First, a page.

Cue curtains. Efforts by the Urban Alliance on Race Relations, backed by a coalition of multicultural groups, to bring Rogers.
Cue curtains. Efforts by the Urban Alliance on Race Relations, backed by a coalition of multicultural groups, to bring Rogers Media Inc. to heel over its decision last May to cancel third-language newscasts at its OMNI stations, may be headed for the courts after the Canadian Radio-television and Telecommunications Commission (CRTC) denied an application to hold public hearings into Rogers’ decision last week.
The groups argued that the Ethnic Broadcasting Policy under Canadas Broadcasting Act “requires a basic level of third language programming for various ethnic groups to support their full participation in Canadian society.”
But the regulator found that “the cancellation by Rogers Media Inc. (Rogers) of local third-language newscasts… does not constitute a breach of its conditions of license.”
On that front, Rogers has played by the rules, according to the CRTC’s decision, by replacing it news programming with what it describes as “current affairs” programming, glitzy prime-time shows such as Fox’s 24, for example, repackaged for Indian audiences.
“Rogers decision to cancel its news programming and to replace it with current affairs programming was permissible given that each genre of programming may constitute local programming (if produced properly),” says the CRTC’s decision.
Rogers started slashing OMNI and CityNews broadcasts in 2013, despite a licence from CRTC to broadcast news for ethnic communities. But ethnic television programming under the cable operator had been dying a slow death before that with staffing levels at OMNI stations in decline for the better part of the last decade.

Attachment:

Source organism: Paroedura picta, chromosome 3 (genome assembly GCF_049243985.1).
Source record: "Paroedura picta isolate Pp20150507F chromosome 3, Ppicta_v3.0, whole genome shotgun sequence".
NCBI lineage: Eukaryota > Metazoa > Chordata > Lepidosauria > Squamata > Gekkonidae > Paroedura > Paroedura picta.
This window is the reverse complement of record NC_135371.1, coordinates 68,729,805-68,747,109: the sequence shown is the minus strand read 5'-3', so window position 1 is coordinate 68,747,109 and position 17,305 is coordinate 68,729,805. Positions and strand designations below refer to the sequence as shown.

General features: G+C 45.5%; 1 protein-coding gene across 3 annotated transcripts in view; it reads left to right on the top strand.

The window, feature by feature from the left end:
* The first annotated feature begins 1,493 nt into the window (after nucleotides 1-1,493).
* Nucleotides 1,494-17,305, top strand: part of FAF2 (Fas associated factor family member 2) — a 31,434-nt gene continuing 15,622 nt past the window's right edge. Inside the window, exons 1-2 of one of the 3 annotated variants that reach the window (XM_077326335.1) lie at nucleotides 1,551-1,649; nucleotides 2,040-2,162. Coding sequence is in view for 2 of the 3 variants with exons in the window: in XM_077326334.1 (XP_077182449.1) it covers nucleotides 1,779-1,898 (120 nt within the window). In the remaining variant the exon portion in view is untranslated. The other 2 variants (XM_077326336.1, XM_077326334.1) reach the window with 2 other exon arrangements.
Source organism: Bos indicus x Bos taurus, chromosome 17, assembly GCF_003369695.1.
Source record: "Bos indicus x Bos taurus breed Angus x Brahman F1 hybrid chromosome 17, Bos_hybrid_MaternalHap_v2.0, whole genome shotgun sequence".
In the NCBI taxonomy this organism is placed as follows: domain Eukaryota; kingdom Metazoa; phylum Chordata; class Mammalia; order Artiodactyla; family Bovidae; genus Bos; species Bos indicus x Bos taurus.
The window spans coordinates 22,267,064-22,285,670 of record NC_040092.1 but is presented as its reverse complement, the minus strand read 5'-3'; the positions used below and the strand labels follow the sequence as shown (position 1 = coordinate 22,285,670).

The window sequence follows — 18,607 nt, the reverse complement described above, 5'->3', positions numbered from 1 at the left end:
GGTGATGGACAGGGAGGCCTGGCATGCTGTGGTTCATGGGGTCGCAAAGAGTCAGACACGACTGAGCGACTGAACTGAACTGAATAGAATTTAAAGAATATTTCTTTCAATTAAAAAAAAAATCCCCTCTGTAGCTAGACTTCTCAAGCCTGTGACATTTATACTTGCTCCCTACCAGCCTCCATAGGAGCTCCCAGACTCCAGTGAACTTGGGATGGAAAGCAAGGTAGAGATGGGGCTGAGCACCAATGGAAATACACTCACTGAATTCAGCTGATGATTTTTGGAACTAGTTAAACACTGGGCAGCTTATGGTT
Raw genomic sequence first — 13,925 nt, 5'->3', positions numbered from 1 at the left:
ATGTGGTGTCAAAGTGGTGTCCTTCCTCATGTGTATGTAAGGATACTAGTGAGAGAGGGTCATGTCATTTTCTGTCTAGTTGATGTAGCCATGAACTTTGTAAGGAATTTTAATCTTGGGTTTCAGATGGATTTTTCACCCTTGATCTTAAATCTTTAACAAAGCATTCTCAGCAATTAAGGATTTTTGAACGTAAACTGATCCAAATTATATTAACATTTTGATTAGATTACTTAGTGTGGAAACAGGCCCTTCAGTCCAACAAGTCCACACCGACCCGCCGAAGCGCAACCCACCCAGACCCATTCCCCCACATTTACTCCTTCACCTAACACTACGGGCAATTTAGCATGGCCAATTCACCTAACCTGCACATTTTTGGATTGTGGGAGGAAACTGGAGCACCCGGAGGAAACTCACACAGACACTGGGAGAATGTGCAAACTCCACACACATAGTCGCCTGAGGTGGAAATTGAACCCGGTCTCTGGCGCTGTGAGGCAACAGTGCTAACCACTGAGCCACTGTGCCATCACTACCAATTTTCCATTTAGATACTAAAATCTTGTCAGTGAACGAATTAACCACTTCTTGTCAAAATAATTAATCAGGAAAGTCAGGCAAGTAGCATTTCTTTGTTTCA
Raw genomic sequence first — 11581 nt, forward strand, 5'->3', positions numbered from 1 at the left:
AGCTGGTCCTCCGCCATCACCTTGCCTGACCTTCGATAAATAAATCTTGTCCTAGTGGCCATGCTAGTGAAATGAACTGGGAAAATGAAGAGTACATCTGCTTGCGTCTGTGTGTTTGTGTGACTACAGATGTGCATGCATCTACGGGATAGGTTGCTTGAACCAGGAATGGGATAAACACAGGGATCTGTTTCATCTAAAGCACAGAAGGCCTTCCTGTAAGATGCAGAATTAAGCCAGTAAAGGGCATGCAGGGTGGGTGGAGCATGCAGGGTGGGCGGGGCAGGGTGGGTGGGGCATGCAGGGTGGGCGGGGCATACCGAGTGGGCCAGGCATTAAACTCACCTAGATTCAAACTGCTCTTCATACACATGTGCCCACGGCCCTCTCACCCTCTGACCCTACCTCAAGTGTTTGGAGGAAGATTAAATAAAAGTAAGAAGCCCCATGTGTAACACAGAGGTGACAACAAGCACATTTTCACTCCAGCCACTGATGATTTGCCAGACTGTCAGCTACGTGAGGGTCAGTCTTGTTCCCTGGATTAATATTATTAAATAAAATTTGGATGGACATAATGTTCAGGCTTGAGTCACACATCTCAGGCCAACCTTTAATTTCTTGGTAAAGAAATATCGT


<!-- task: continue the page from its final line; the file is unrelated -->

Ethnic media have always struggled to bring in ad dollars. Producing third-language TV is essentially a labour of love. But for those who rely on it, it serves the larger purpose of connecting ethnic Canadians, especially newcomers, to their adopted home, says Avvy Go, director at Metro Toronto Chinese and Southeast Asian Legal Clinic, one of the backers of the UARR application.
She suggests the CRTC “doesn’t have the courage” to take on powerful media interests like Rogers when it comes to their bottom line.
Not satisfied with the argument that ethnic news programming is a money loser Rogers claimed net profits in excess of $400 million last year Go suggests it’s Rogers’ business model that may be having a discriminatory effect on its programming.
“If their interests are focused on hockey and other areas, it won’t ever make business sense to support third-language news,” says Go.
Rogers’ senior director of public affairs, Aaron Lazarus, maintains that the broadcaster’s “new third language current affairs programming is resonating with audiences across the country.”
But critics have panned the new format as lacking in much-needed, locally-produced content.
At the core of the OMNI issue is interpretation of the CRTC’s Ethnic Broadcasting Policy, whose stated goal “is to ensure access to ethnic programming to the extent practicable given resource limitations.”
UARR president Nigel Barriffe says the CRTC denied concerned groups an opportunity for a public hearing to have their views entered into the public record some 1,700 OMNI viewers and multicultural groups supported the group’s application because, “They [the CRTC] didn’t want to be embarrassed.”
He says the coalition is looking at a range of options Barriffe says legal action cannot be ruled out in a bid to fight the CRTC’s most recent decision, including the support of MPs serving constituencies with high ethno-racial make-up. There are also hopes of finding understanding ears in newly-elected Canadian Heritage Minister Melanie Joly.
As for the ambiguities related to ethnic broadcast licensing, the CRTC has announced it’s undertaking a review of its Ethnic Broadcast Policy later this year to determine whether or not it’s achieving what it was intended to.